403B                                        $ ___________

Profit Sharing Plan                  $ ___________

TSA                                         $ ___________

ESOP                                      $ ___________

PASOP                                    $ ___________

Deferred Compensation          $ ___________

Pension Plan                            $ ___________

TOTAL OF RETIREMENT PLANS                        $ ________________

 

6)     LIFE INSURANCE (Please list life insurance company and agent, if you know)

 

Face Value of Policy #1          $ ___________  (Term  or   Whole Life?)

Face Value of Policy #2          $ ___________  (Term  or   Whole Life?)

Face Value of Policy #3          $ ___________  (Term  or   Whole Life?)

 

TOTAL FACE AMOUNT OF LIFE INSURANCE  $ ________________

 

7)      OTHER ASSETS (Cars, boats, collectibles, etc.)

$ ___________

$ ___________

TOTAL OF OTHER ASSETS                      $ ________________

 

 

 

GRAND TOTAL OF ALL ASSETS                        $ ________________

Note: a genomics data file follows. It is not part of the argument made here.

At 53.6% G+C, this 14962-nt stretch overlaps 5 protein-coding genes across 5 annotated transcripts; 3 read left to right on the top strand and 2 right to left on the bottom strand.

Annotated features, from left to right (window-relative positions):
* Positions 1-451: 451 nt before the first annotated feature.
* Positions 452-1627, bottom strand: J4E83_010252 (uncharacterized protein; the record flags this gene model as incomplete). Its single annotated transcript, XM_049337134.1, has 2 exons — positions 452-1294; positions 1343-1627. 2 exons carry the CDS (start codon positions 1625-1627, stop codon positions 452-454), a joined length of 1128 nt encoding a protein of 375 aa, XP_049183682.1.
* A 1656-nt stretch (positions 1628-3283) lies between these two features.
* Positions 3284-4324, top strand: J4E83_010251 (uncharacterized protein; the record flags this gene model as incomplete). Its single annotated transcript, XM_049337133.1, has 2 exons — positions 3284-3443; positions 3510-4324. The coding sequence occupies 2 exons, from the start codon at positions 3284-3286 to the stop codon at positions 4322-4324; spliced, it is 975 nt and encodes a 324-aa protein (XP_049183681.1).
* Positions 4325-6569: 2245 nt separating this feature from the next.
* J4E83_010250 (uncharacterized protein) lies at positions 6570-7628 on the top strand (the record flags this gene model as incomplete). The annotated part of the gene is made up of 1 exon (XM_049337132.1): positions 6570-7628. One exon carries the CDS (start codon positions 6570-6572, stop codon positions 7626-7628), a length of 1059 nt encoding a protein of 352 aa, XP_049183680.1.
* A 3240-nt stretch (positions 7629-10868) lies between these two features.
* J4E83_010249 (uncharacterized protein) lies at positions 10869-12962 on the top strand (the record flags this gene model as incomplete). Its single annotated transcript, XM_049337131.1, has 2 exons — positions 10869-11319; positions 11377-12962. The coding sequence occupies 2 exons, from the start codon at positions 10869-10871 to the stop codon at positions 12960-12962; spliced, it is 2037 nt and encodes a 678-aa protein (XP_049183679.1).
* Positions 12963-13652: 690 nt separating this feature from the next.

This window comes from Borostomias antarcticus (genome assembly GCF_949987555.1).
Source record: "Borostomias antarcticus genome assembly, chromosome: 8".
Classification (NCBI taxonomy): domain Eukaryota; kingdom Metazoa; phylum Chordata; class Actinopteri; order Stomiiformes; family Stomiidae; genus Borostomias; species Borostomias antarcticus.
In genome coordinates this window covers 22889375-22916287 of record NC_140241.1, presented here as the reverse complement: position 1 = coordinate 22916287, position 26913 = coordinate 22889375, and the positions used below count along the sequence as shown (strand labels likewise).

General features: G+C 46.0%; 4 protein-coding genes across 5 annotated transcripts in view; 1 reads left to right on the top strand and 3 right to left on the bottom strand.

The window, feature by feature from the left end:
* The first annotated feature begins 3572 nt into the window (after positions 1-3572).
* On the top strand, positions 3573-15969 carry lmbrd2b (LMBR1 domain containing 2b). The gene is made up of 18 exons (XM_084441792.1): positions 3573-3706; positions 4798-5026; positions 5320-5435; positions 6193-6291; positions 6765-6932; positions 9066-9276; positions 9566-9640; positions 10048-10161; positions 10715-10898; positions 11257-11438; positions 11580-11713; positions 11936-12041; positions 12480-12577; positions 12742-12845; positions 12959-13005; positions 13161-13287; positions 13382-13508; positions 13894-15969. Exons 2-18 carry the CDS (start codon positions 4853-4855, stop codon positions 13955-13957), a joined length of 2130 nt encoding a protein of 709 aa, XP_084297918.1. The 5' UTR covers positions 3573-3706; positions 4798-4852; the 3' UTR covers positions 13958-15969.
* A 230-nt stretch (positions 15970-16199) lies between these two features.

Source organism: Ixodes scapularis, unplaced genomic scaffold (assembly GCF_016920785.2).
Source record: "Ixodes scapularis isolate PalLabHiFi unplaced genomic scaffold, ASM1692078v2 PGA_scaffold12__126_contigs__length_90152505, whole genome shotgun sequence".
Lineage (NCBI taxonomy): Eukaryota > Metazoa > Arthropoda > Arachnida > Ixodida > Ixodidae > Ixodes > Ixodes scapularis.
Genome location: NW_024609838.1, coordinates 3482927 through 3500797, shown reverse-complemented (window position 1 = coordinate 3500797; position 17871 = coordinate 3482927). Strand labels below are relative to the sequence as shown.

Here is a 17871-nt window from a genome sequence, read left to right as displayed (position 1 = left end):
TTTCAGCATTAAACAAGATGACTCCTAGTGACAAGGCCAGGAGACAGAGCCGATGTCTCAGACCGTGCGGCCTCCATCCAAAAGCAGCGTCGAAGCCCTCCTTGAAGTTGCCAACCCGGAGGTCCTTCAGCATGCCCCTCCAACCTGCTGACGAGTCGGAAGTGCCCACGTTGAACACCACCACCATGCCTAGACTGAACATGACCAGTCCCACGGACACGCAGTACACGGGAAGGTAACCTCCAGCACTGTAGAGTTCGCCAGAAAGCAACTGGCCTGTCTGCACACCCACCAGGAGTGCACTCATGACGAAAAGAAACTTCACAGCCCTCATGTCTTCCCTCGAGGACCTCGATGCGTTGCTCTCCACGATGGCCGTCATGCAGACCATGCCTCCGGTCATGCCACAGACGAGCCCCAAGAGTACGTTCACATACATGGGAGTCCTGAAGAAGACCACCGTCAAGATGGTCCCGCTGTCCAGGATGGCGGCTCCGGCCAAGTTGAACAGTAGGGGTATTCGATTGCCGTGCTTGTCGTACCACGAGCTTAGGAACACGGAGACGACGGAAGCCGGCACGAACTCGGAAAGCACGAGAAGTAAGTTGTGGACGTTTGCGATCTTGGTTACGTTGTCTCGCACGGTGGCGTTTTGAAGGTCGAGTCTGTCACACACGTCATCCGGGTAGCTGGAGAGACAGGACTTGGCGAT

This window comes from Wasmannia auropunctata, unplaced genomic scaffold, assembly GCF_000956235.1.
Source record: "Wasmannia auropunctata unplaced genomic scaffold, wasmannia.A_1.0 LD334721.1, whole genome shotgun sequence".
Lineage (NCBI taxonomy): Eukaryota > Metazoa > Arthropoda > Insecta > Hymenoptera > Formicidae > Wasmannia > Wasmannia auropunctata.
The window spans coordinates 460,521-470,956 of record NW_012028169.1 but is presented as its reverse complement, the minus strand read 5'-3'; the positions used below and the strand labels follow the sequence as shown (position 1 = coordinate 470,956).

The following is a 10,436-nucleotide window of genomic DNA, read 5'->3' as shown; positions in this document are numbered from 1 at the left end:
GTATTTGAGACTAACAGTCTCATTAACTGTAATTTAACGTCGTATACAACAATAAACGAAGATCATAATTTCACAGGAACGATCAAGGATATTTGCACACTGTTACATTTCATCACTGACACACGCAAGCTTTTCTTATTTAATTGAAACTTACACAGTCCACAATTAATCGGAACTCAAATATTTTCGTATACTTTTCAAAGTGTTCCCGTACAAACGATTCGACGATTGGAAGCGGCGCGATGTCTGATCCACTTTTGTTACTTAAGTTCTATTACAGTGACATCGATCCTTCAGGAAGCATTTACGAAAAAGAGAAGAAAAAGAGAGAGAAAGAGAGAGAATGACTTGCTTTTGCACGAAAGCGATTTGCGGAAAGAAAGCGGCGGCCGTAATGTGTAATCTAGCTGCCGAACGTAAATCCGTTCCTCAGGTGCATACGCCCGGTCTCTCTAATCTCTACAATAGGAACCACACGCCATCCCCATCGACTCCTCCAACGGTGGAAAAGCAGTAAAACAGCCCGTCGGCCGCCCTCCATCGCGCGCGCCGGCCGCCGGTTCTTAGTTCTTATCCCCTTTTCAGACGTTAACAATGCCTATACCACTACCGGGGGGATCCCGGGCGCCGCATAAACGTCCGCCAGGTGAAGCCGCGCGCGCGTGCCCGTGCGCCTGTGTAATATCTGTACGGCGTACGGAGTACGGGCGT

Segregate your assets in estate planning

I met recently with a single mom who has a few bucks in the bank in savings and CDs, a growing 401k and also a couple of life insurance policies.  With a minor child her focus is on protecting the assets for her child of course.  In her case a living trust is not mandatory but it certainly would make things easier for her chosen executor and trustee, and also much cheaper for her daughter. That is, much cheaper and more efficient, than a simple will or will with testamentary trust.

However, it does cost more now to get a living trust. There is no question about it. Legal fees are more and thus it costs more.  It costs more NOW but saves a lot of money LATER and makes for simple and efficient distribution. Thus a lot of people prefer the living trust to the standard will.

Now let’s talk about the segregation issue….